I have never liked either of these responses. I refuse bigotry, as no group or class is all bad, but I do pay attention to behavior of people in certain groups and make certain assumptions about the group based on those observations. To use a non-religious example, big investment bankers may be all right as neighbors, but once they get to work I have zero trust that they are being socially responsible. I would have no issue with holding them collectively responsible for financial crimes against humanity. Or, since corporations are now people, throwing all board members and officers in jail once fraud by the corporation is proved. They collectively are lacking in Frith and oathbreakers with the society they pretend to serve.

I am generally careful to differentiate individuals from the group they represent until they refuse to disassociate themselves from the socially dysfunctional actions of the group. I will admit that it is sometimes hard for some “Christian” denominations, as it seems that being antisocial is part of being in the denomination. But even in the worst of them some individuals can be decent outside of their place of worship.

As for individuals aside from any group, radical respect is a given until through specific actions they forfeit that respect. Again the Asatru concept of oathbreaker is very useful here. Radical respect assumes that all are signed on to the social contract of Frith or the secular self evident truths, and those that violate that contract have a tough rehabilitation program ahead of them not only to prove that they regret the violation but that they have taken steps to repair the damage caused by that violation. Lacking that they deserve no respect or compassion from me or my ERSSG.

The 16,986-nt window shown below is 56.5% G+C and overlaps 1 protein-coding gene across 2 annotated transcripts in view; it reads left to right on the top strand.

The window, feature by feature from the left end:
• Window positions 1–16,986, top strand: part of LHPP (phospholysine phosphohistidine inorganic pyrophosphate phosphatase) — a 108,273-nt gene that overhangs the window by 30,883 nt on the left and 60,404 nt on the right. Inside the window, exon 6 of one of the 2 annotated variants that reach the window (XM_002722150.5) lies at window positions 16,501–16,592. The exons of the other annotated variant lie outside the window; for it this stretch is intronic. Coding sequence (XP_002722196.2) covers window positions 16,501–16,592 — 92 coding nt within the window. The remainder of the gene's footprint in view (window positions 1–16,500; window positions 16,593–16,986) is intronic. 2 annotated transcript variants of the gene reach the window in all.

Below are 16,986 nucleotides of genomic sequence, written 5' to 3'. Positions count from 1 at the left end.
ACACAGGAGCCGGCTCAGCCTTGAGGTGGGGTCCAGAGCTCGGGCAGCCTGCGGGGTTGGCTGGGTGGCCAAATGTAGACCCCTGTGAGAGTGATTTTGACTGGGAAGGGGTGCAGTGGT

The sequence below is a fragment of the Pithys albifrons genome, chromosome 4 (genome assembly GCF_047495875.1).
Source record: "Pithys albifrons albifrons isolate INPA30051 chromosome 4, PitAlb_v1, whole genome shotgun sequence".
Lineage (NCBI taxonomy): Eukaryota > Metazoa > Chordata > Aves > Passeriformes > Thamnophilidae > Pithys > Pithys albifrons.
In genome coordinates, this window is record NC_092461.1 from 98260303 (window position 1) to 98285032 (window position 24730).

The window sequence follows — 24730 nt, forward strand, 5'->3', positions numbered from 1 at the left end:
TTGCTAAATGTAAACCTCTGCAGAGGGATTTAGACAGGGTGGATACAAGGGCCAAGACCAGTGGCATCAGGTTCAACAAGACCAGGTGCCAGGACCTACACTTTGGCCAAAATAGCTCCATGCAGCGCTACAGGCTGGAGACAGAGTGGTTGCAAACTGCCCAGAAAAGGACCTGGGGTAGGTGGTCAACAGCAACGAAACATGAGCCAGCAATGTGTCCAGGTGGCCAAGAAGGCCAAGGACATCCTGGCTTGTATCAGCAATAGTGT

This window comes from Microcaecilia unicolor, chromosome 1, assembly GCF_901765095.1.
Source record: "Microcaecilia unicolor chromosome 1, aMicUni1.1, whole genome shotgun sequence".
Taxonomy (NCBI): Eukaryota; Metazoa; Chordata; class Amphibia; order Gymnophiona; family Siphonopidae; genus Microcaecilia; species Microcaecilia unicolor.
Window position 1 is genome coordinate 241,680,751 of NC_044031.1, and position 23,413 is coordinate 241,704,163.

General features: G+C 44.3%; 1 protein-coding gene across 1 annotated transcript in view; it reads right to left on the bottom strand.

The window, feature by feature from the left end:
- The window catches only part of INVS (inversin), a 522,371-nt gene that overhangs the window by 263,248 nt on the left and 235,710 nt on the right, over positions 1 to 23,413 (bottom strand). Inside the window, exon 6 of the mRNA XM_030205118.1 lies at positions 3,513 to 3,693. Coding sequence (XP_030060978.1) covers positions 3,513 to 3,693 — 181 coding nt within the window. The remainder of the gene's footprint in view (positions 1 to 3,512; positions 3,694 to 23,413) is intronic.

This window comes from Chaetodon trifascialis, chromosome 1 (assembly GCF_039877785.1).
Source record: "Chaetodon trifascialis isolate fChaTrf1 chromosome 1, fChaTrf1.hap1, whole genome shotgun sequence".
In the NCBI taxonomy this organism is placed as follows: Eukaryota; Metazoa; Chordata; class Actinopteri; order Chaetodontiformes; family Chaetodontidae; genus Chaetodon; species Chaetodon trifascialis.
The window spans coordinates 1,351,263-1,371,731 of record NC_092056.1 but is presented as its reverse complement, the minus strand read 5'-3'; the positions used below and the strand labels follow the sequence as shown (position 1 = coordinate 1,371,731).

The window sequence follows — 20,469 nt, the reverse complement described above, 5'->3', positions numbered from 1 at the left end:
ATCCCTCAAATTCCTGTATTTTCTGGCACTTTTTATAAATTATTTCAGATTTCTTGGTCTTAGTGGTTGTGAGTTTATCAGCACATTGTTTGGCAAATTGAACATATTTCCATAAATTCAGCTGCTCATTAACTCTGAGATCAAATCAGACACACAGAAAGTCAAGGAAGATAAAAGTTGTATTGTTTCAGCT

Saturday, July 9, 2011

On Atheism

Comment on Philosophy Talk
Atheism is not a definition of anybody's life. Atheism is simply an answer to "Do you believe?" or "Are you saved?"
Atheists get their meaning, purpose, morals and ethics the same place God does. From the tribe they belong to. Modern tribes are more diffused and amorphous than traditional tribes, but we know who we are.
The afterlife is a con game that has no meaning for most atheists, even a theist like Forrest Church recognizes that the best we can do is live a life worth dying for. After that, who knows, and who cares. Any afterlife mediator that doesn't look at that life that was worth dying for isn't worth worrying about.

Thursday, February 4, 2010

Secret of Life: Death

Quality of Life - Beliefnet

"The Greatest Secret in life is the sure, certainty of causes us to strive to leave our mark upon the Earth." If one is convinced that striving to improve one's life, the lives of their family and the lives of humans in general is futile, for any reason, one might attempt to 'opt out' of 'This Life' in preference for some promised 'better life,' somewhere other than the Earth. (I include in that group of 'alternatives' Heaven, Nirvana, 'Enlightenment' (of several different flavors, etc.)
exploringinside "

As Forrest Church would point out the secret of leaving our mark is the quality of our love. Not just for those closest to us, but for all we choose to include as "our society." Back when I was a UU that was supposed to mean "All people" but that was dispiriting as one cannot leave ones mark on "All People." It is much too easy to turn away from leaving ones mark to less worthy activities like group hugs without love of AIDS walks or kicking in a few excess bucks to UUSC and be done with it.